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Weight-loss drugs in development aim to replace injections with pills

By Eleanor Laise

Promising results for investigational weight-loss treatments and new screening recommendations for fatty-liver disease emerge from diabetes conference

Wall Street's obsession with next-generation obesity and diabetes treatments intensified over the weekend as drugmakers presented new clinical-trial data on the drugs -- including weight-loss pills in development that could become alternatives to popular injectables like Wegovy and Ozempic.

A once-daily, high-dose pill version of semaglutide, the medicine in Novo Nordisk's (NOVO-B.KO) Wegovy and Ozempic, resulted in 15.1% weight loss when used in combination with diet and exercise in adults with obesity or overweight and without type 2 diabetes, according to data released Sunday at the American Diabetes Association's annual scientific conference.

Eli Lilly's (LLY) orforglipron, another once-daily pill, achieved up to 14.7% average weight loss at 36 weeks in adults with obesity or overweight, according to data shared at the ADA conference.

Pfizer (PFE), meanwhile, said Monday that it would advance its danuglipron investigational pill for obesity and type 2 diabetes toward late-stage development but will terminate development of a similar treatment, lotiglipron, after early clinical data showed potential for elevated liver enzymes in some patients.

A key advantage of oral weight-loss drugs is "increased accessibility of these revolutionary drugs for people who have struggled to lose weight," Dr. Robert Gabbay, the ADA's chief scientific and medical officer, said in a statement. "The studies presented at this year's annual meeting are game changers in the way we customize treatment for individuals with obesity and those with type 2 diabetes."

More than half of Americans are concerned about their weight, and 50% are interested in taking weight-loss drugs, according to a recent survey by health news organization Stat and the Harris Poll, a market-research and consulting firm. Nearly half of the U.S. adults surveyed said they would spend up to $100 a month on such medications.

Several of the pills in development are GLP-1 receptor agonists, which can mimic the effects of a gut hormone that helps control appetite and blood-sugar levels -- the same basic mechanism that powers the injectable medications Wegovy, Ozempic and Mounjaro. Demand for those injections has been so strong that supplies have at times run short, and the U.S. Food and Drug Administration has warned patients against using knockoff compounded versions of semaglutide, which may contain different active ingredients than are used in the approved drugs.

Eli Lilly's tirzepatide, already FDA-approved as Mounjaro for people with type 2 diabetes, also produced average weight loss of 15.7% at the highest dose in adults with obesity or overweight and type 2 diabetes, according to study data released at the diabetes conference. "Lilly management knows how to build a moat, which is growing around Mounjaro," and the company's metabolic franchise broadly, given the "wall of data" on efficacy, tolerability, cross-trial comparisons and other data that set it apart from the competition, BMO Capital Markets analysts said in a research note Sunday. Lilly shares are up 23% in the year to date, while the S&P 500 is up 13%.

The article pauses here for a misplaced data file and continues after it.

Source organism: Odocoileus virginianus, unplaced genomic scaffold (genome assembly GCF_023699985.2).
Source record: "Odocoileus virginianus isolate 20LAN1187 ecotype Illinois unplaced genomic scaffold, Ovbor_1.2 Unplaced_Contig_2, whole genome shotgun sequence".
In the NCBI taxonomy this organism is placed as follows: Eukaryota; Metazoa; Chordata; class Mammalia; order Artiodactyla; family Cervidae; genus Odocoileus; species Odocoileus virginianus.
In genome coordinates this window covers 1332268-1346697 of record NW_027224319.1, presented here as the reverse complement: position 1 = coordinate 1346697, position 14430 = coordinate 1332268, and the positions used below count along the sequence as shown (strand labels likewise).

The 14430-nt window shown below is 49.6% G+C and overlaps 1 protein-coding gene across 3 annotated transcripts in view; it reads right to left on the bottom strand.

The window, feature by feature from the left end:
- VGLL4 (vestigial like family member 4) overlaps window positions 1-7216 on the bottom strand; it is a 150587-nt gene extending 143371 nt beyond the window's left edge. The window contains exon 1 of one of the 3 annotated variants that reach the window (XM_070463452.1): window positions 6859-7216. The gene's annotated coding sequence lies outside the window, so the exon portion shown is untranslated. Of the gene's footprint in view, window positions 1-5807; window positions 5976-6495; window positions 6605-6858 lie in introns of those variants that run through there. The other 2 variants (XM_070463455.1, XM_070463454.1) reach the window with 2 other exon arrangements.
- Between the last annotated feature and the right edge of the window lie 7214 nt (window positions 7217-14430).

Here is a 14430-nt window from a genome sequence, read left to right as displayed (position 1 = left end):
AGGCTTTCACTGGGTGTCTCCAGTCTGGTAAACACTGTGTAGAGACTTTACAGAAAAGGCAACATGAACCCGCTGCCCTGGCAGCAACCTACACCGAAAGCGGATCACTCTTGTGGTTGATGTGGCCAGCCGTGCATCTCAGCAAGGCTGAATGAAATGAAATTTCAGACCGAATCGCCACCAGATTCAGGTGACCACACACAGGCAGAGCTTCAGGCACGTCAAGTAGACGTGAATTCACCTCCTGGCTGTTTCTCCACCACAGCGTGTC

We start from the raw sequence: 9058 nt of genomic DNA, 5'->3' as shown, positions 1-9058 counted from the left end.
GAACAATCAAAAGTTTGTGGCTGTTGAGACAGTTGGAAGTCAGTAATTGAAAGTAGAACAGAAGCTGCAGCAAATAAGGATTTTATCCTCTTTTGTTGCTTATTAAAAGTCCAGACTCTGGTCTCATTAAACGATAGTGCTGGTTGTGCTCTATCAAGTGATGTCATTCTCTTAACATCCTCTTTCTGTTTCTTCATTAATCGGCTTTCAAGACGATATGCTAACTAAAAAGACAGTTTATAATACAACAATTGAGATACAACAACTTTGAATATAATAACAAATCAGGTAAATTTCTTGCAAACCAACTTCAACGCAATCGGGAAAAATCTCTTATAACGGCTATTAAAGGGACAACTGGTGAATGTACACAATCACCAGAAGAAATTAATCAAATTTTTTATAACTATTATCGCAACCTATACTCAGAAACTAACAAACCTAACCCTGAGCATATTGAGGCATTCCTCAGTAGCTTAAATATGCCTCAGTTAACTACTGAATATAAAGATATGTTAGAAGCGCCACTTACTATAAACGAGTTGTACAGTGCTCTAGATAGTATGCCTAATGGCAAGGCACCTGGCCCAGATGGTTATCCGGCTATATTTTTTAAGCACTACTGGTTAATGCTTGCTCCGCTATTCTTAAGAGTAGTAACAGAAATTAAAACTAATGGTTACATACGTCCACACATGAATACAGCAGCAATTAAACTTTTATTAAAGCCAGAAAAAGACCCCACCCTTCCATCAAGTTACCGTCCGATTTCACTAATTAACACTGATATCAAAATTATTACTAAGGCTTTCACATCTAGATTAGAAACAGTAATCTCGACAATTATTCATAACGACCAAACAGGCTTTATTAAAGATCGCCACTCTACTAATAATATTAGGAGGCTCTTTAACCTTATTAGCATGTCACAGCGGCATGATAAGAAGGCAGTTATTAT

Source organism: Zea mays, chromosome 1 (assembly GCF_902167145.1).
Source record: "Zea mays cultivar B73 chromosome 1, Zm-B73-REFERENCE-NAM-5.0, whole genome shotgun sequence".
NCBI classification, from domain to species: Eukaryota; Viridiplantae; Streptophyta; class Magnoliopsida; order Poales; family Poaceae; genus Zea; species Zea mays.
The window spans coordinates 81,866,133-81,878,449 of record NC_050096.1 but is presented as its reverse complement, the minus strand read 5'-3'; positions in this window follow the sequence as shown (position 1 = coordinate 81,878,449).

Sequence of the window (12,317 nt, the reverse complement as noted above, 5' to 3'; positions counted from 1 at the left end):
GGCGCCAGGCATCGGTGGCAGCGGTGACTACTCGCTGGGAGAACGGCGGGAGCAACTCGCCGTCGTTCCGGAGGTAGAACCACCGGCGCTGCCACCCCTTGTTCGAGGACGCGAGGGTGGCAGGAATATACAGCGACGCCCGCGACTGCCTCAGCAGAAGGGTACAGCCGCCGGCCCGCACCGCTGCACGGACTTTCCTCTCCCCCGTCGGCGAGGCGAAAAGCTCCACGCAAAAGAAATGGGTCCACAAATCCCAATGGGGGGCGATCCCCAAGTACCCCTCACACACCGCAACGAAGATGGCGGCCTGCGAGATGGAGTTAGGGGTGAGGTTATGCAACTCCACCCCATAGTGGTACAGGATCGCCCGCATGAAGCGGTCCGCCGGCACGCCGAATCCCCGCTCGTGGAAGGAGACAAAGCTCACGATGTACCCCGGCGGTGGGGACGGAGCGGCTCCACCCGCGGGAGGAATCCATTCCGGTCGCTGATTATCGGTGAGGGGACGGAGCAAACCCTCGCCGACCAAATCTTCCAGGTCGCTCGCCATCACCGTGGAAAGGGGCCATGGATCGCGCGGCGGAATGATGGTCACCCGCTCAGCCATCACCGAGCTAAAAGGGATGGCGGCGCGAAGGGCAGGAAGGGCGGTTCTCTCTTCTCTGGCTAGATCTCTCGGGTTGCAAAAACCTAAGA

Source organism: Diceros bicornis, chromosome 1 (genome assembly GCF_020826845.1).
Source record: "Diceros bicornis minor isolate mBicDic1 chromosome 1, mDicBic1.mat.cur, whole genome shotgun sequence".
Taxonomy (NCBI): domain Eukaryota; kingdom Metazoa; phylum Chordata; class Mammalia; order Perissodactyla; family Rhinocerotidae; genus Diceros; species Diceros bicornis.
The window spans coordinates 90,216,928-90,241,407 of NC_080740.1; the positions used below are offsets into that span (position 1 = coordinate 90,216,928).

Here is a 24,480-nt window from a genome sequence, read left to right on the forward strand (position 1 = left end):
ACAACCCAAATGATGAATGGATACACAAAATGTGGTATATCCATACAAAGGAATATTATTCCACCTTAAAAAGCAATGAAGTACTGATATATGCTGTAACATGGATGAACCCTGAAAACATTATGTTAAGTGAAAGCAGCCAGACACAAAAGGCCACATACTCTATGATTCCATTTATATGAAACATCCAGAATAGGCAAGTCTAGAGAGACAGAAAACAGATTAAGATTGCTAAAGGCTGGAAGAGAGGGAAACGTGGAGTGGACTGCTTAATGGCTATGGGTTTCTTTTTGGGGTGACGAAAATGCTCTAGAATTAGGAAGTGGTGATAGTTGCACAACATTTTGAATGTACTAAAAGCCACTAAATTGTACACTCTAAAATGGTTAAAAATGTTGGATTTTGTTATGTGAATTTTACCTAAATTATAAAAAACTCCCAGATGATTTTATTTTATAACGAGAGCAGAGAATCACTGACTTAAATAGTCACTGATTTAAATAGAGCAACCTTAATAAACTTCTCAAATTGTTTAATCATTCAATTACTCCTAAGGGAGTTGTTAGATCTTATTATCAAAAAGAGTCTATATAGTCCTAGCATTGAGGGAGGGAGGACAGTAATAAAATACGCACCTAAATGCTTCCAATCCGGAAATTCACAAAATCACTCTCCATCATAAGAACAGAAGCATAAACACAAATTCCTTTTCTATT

Investors punished Pfizer shares on Monday, sending the stock down 4% by midday. Despite the lotiglipron setback, Pfizer can remain competitive with its progress on danuglipron, BMO Capital Markets analysts said in a report Monday.

Promising results on treatments for type 1 diabetes also emerged from the conference, with Vertex Pharmaceuticals (VRTX) announcing data from a small trial of its VX-880 investigational therapy on Friday. All patients receiving the therapy produced endogenous insulin and had improved glycemic control while reducing or eliminating insulin use, the company said in a release.

The ADA's new recommendation, released Sunday, that adults with type 2 diabetes or prediabetes be screened for nonalcoholic fatty liver disease is also a boost for companies developing treatments for that condition, analysts said. Companies including Madrigal Pharmaceuticals Inc. (MDGL), Akero Therapeutics Inc. (AKRO) and 89bio Inc. (ETNB) are developing treatments for fatty-liver diseases, and the ADA recommendation is "another positive for the field," Evercore ISI analysts wrote in a report Monday.

-Eleanor Laise

This content was created by MarketWatch, which is operated by Dow Jones & Co. MarketWatch is published independently from Dow Jones Newswires and The Wall Street Journal.


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06-27-23 0811ET

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